If you watched the beginning of the second reading debate on the European Union (Notification of Withdrawal) Bill in the House of Lords, you may have noticed Theresa May watching the debate from the steps of the throne. Although Prime Ministers rarely venture there, the steps of the throne are frequently occupied when the House is in session. But why do so many people hang out there?
The steps of the throne serve as a sort of spectators’ gallery. However, the right to sit there is restricted to a curious gallimaufry of individuals, including:
- members of the House of Lords;
- hereditary peers who were removed from the House of Lords pursuant to the House of Lords Act 1999;
- eldest sons/daughters of member of the House of Lords;
- Irish peers;
- Church of England bishops;
- the Dean of Westminster Abbey; and
- Privy Counsellors.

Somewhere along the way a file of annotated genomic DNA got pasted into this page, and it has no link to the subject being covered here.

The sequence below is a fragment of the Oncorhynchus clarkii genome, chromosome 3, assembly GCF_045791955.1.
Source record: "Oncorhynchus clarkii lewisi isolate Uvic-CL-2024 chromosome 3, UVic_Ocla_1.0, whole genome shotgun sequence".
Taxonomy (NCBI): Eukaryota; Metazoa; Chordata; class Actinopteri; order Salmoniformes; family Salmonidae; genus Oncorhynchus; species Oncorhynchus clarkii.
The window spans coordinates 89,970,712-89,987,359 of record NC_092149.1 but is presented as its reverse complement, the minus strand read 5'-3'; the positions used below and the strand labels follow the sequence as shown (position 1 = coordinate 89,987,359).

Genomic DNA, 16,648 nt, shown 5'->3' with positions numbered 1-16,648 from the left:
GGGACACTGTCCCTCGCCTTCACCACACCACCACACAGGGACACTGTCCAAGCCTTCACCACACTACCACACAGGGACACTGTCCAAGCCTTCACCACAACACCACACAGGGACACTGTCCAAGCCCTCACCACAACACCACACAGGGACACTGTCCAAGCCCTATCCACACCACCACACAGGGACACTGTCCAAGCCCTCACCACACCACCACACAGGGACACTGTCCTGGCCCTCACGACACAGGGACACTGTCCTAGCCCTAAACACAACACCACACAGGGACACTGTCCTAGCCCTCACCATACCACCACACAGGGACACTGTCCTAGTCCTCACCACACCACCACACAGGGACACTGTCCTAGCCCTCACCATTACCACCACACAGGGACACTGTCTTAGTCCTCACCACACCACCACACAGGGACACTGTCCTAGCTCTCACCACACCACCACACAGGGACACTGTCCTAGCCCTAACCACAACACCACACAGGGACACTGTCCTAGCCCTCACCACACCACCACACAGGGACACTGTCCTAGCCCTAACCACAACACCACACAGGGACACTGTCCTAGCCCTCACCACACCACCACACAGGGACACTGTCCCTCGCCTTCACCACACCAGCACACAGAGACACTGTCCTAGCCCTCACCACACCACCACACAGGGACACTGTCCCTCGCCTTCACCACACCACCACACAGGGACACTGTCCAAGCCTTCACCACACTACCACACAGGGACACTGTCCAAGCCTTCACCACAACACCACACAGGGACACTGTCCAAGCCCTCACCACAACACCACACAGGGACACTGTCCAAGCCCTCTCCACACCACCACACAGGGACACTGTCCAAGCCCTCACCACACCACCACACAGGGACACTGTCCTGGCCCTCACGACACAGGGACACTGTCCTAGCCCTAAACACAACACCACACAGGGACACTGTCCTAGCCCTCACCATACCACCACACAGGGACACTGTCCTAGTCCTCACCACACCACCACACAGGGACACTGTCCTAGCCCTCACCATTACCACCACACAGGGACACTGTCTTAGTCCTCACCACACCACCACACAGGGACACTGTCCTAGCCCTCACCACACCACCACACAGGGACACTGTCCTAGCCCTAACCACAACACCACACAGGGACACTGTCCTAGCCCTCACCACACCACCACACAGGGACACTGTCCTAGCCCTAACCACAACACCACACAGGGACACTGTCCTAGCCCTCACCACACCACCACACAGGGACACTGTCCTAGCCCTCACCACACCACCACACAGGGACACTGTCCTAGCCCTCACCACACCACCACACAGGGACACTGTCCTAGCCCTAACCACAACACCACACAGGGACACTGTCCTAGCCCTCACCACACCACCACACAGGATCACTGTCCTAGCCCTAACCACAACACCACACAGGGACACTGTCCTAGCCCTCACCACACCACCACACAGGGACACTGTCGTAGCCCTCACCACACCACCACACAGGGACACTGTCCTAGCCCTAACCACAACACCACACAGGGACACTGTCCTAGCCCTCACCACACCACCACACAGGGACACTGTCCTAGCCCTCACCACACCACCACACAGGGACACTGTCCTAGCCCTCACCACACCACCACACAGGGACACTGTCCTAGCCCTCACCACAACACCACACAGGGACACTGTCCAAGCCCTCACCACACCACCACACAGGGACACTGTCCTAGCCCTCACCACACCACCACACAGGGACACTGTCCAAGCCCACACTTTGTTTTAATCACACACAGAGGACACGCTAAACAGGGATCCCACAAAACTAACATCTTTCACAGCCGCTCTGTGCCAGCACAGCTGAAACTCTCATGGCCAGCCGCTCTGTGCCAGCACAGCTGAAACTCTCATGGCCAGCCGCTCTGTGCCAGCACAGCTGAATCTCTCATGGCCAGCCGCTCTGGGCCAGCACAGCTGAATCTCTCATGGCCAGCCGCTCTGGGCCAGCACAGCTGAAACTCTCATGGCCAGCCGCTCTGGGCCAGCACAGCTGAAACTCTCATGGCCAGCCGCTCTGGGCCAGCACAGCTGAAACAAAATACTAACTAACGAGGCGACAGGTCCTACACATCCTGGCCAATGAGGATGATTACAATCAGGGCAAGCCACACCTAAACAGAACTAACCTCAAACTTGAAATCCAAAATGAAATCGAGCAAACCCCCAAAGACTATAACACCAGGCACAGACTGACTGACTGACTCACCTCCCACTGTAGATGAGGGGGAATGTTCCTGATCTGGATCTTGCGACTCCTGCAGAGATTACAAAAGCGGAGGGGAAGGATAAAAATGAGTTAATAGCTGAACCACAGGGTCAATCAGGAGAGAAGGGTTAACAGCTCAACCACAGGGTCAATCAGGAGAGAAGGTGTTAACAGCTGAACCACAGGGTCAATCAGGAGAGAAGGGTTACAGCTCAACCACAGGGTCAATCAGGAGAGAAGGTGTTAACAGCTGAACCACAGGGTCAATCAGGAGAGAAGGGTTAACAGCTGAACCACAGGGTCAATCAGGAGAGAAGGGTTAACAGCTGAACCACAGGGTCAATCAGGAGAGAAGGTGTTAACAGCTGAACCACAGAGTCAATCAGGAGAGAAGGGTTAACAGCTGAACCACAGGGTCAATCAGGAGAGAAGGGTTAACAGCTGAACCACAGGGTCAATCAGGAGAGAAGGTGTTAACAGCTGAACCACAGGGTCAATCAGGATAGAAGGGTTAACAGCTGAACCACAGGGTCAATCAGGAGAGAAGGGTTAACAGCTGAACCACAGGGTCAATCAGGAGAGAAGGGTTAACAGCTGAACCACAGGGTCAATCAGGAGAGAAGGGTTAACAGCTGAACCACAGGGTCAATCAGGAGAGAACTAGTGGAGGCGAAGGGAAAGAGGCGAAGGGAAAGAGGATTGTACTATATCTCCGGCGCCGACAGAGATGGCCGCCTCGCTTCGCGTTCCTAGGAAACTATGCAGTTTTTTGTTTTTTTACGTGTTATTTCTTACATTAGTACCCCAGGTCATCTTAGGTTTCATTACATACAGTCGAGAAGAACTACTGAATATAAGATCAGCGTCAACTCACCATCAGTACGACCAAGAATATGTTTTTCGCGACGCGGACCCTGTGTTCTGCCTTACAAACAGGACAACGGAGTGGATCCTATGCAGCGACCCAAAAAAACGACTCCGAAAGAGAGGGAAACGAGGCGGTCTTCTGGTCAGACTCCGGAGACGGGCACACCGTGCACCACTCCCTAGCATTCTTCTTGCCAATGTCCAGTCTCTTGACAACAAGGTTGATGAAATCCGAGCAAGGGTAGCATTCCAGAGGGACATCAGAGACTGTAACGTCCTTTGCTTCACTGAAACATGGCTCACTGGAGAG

The practice of sitting on the steps of the Throne began as a way for the eldest sons of peers to gain experience of the House before they inherited their seats. Eventually, that right was extended to the eldest sons of life peers, and later on, the eldest child of any peer in the House regardless of gender. Hereditary peers who were removed from the House in 1999 got the right to sit on the steps as a sort of consolation prize.
Nowadays, many of the people on the steps are serving peers who wish to watch its proceedings but don’t have time to stay for an extended period of time. If you’re watching a debate in the chamber itself, you’re expected to stay for the whole thing, so sitting on the steps of the Throne can be a great alternative if you’re pressed for time.